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By Sam Pearson
Aug. 26 — The Environmental Protection Agency must lay the groundwork to take action against asbestos by flagging the substance for review later this year, Sen. Barbara Boxer (D-Calif.) said in an Aug. 26 letter to the agency.
Under the new Frank R. Lautenberg Chemical Safety for the 21st Century Act, the EPA is supposed to give priority to known carcinogens like asbestos. The agency is required to select the first 10 chemicals for evaluation by Dec. 22.
Adding asbestos to the list would be just the first step in a regulatory process that could still take several years. If an asbestos ban was justified under the law’s provisions, it could eventually force companies in fields such as the chlor-alkali industry to remove asbestos-containing products from their operations.
In the letter to EPA Administrator Gina McCarthy, Boxer said including asbestos among the initial 10 substances would send a signal that EPA was serious about making the most of the new law, which updates the Toxic Substances Control Act.
“The chemicals selected will drive EPA’s agenda for the next several years,” Boxer wrote. “To build confidence in the agency’s ability to deliver meaningful results for our children and families, EPA must consider all forms of asbestos in this initial list of chemicals it acts on.”
In previous comments, industry groups have pushed for the agency to select the 10 chemicals from its existing Toxic Substances Control Act Chemical Work Plan list. Asbestos and asbestos-like fibers were added to the work plan in 2012, but unlike some other chemicals on the list, EPA has not initiated a risk assessment or other regulatory actions.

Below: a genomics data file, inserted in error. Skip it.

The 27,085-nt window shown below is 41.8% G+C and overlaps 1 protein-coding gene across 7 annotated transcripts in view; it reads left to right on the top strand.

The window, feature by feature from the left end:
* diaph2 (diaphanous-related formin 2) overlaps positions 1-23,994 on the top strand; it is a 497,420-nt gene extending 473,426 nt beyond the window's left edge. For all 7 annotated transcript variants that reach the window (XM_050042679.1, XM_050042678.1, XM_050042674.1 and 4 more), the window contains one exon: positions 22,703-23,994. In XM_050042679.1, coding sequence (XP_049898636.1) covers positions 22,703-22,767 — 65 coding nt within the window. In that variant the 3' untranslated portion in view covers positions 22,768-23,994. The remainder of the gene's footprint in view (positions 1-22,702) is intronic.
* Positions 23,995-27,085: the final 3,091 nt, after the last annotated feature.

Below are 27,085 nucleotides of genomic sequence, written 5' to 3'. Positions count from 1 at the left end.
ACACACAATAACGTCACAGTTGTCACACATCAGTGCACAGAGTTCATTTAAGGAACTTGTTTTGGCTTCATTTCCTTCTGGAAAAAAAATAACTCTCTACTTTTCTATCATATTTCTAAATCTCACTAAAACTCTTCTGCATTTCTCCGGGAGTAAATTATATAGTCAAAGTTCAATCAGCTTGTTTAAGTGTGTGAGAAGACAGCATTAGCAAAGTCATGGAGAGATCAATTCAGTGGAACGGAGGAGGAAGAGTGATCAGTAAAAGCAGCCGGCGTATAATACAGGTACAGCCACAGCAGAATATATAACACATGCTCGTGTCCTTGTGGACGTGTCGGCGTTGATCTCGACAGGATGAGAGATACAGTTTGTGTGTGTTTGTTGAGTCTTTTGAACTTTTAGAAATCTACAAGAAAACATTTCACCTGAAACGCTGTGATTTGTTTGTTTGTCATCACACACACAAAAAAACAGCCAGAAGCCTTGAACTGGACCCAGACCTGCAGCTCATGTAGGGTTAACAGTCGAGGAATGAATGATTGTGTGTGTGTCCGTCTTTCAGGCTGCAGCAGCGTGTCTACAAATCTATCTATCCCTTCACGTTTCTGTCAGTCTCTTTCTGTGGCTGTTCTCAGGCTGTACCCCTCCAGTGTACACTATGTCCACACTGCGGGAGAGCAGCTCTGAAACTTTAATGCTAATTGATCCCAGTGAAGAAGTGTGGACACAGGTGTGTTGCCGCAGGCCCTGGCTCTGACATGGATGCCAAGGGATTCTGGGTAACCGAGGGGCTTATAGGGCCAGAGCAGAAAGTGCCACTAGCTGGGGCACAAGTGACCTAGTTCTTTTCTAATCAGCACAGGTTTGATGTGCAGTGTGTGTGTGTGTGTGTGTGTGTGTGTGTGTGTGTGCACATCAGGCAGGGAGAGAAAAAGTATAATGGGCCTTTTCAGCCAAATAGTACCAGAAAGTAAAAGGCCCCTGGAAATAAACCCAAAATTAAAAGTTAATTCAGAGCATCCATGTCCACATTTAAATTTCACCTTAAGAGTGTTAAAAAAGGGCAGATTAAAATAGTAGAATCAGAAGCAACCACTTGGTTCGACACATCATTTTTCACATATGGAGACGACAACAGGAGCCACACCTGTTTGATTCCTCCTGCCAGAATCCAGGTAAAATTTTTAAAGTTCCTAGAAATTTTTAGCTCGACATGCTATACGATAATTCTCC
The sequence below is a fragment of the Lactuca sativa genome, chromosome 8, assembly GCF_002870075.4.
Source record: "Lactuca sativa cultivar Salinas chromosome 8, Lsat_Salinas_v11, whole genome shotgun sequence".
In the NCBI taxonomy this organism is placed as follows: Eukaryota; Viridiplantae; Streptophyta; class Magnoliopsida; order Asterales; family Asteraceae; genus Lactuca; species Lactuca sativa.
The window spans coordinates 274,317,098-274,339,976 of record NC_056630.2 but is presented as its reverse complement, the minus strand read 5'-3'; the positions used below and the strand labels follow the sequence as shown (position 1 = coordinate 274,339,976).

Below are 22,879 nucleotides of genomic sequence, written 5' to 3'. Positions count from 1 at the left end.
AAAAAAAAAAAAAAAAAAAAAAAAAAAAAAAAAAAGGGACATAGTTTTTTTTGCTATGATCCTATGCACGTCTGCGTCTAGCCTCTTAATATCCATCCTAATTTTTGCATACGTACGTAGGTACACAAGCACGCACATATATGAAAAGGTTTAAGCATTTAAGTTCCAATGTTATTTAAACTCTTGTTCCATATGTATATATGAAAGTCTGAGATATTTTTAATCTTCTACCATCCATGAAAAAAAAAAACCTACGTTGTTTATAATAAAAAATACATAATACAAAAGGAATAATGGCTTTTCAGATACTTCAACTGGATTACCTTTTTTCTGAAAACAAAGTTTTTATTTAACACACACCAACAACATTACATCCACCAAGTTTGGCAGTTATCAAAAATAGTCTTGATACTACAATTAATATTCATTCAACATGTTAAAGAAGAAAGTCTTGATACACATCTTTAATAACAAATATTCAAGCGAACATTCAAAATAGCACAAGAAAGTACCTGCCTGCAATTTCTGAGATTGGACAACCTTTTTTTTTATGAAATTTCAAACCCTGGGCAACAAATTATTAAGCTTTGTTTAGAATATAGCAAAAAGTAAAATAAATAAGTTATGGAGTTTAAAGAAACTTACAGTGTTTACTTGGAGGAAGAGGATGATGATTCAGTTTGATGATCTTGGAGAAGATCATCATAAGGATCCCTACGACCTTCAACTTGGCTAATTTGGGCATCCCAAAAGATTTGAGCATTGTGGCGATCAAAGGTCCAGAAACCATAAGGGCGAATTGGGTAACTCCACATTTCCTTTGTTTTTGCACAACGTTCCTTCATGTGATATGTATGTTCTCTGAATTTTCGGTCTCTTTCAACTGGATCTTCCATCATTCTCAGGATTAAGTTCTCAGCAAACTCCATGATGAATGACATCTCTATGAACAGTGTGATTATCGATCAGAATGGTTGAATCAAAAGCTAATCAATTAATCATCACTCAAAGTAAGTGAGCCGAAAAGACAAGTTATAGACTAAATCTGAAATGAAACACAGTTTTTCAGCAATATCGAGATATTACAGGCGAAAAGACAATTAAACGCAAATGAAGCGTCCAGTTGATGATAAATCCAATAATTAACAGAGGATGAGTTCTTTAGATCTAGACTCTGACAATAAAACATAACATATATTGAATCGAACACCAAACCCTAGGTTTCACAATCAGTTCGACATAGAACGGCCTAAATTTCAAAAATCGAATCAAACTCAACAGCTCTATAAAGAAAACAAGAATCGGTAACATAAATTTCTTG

In a statement to Bloomberg BNA Aug. 26, the EPA said it had received the letter.
“The agency welcomes input from all stakeholders on this and other issues related to implementation of this important new law,” the statement said.
Although asbestos has not been mined in the U.S. since 2002, more than 8.2 million pounds of the mineral were imported from 2006 to 2015, according to a March 2015 EWG Action Fund report that analyzed import data.
Asbestos played a prominent role in EPA’s early efforts to restrict hazardous chemicals. In 1991, the EPA’s proposed asbestos ban was struck down when a federal appeals court ruled the agency failed to consider alternatives to a ban. Corrosion Proof Fittings v. EPA, 5th Cir., No. 947, 10/18/91
The ruling, which exposed the limitations of the Toxic Substances Control Act, was among the reasons cited for overhauling the law. Whether legislation would be sufficient to ban asbestos became a key test for many advocacy groups.
“The system was so complex, it was so burdensome that our country hasn’t even been able to uphold a ban on asbestos--a known carcinogen that kills as many as 10,000 Americans every year,” President Barack Obama said at a signing ceremony for the new law June 22. “I think a lot of Americans would be shocked by all that.”
Obama’s words were huge for public health advocates, Linda Reinstein, president of the Asbestos Disease Awareness Organization, told Bloomberg BNA Aug. 26.
Reinstein said Boxer’s letter showed the EPA “that although TSCA reform was signed into law, it doesn’t mean that any of the sponsors or co-sponsors are going to walk away and ignore implementation.”
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